[Footnote 133: These intricacies may possibly have been between Mobile Bay, and the western bay of Spiritu Santo at the mouths of the Mississippi.—E.]
* * * * *
Adventures and wonderful escape of Cabeza de Vaca, after the loss of Narvaez.
When cast on shore, as mentioned at the close of the former section, Cabeza de Vaca and the people along with him were relieved by the Indians; and on endeavouring again to put to sea, the bark was overset, three of the Spaniards were drowned, and Cabeza and a few more got again on shore, naked and without arms. On seeing the miserable plight of these unhappy Spaniards, the Indians came to them with provisions, sat down by them and lamented their misfortunes, carried them to their houses, and made fires by the way to warm them, otherwise they must have perished with the cold, as they were naked and it was now the month of November. They were put into a house with a good fire, the natives dancing all night close by them, which the Spaniards were sadly afraid was a prelude to their being sacrificed next day. But as they were plentifully supplied with provisions they began to recover their spirits and confidence next day. Cabeza de Vaca and his companions were soon afterwards joined by the Spaniards who had escaped from the wreck of another bark. At first they were in all eighty men; but in a short time their number was reduced to fifteen, as they were forced to winter on the island, exposed to excessive cold and great scarcity of provisions. Owing to their misfortunes, they called this Isola de Mal-hado, or the isle of Bad-Luck.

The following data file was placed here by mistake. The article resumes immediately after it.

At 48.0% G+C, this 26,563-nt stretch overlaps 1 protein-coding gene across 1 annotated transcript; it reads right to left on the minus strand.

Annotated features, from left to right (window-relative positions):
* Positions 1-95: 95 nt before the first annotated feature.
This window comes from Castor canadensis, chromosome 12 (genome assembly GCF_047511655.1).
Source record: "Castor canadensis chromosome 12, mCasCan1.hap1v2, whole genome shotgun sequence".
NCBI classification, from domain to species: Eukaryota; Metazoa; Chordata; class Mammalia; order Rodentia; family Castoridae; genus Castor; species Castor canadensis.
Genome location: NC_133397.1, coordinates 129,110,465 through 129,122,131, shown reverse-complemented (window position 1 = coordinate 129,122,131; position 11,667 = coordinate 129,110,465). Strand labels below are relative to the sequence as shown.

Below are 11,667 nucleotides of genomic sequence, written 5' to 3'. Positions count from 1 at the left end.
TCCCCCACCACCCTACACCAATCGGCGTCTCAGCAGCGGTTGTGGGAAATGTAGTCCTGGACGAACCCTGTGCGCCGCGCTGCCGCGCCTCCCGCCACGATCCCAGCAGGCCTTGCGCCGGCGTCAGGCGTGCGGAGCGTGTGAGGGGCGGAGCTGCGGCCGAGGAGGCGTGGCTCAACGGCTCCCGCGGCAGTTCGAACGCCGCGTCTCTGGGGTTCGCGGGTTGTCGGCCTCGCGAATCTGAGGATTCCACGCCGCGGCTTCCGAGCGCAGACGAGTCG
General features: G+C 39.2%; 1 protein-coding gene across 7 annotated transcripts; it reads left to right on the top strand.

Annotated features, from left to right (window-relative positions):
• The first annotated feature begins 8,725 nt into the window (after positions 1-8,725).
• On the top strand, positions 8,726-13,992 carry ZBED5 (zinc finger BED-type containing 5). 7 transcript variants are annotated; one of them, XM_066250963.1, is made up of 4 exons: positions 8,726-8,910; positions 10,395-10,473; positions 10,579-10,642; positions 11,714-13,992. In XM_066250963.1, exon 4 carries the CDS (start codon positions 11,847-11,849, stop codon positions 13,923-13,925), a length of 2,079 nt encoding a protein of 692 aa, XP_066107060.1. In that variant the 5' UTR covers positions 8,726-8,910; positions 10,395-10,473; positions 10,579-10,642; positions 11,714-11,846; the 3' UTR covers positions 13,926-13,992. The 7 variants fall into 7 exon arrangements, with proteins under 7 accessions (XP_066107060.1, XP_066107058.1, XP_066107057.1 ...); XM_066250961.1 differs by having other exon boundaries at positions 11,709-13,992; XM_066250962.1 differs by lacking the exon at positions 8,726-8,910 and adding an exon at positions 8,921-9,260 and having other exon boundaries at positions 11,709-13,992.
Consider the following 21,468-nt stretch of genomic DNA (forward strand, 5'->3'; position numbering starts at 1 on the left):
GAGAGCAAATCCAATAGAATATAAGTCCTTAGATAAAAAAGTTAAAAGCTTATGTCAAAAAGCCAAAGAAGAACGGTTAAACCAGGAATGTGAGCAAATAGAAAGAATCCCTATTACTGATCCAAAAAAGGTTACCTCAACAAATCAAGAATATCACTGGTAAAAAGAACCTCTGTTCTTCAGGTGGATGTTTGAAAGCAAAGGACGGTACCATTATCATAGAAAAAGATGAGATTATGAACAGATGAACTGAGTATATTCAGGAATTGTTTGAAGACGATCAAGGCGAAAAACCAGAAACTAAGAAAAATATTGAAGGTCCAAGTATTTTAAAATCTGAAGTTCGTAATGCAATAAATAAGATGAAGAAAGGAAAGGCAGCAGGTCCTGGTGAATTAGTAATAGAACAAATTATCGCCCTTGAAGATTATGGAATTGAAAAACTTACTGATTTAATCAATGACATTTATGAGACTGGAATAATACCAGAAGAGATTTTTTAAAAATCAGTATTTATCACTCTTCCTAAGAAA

[Footnote 134: As we have no information in the text which could lead to suppose that Cabeza ever crossed the great river Missisippi, either before landing on the island of Mal-hado, or in his subsequent journey to New Spain, the isle of Bad-Luck may have been to the west of the Missisippi.—E.]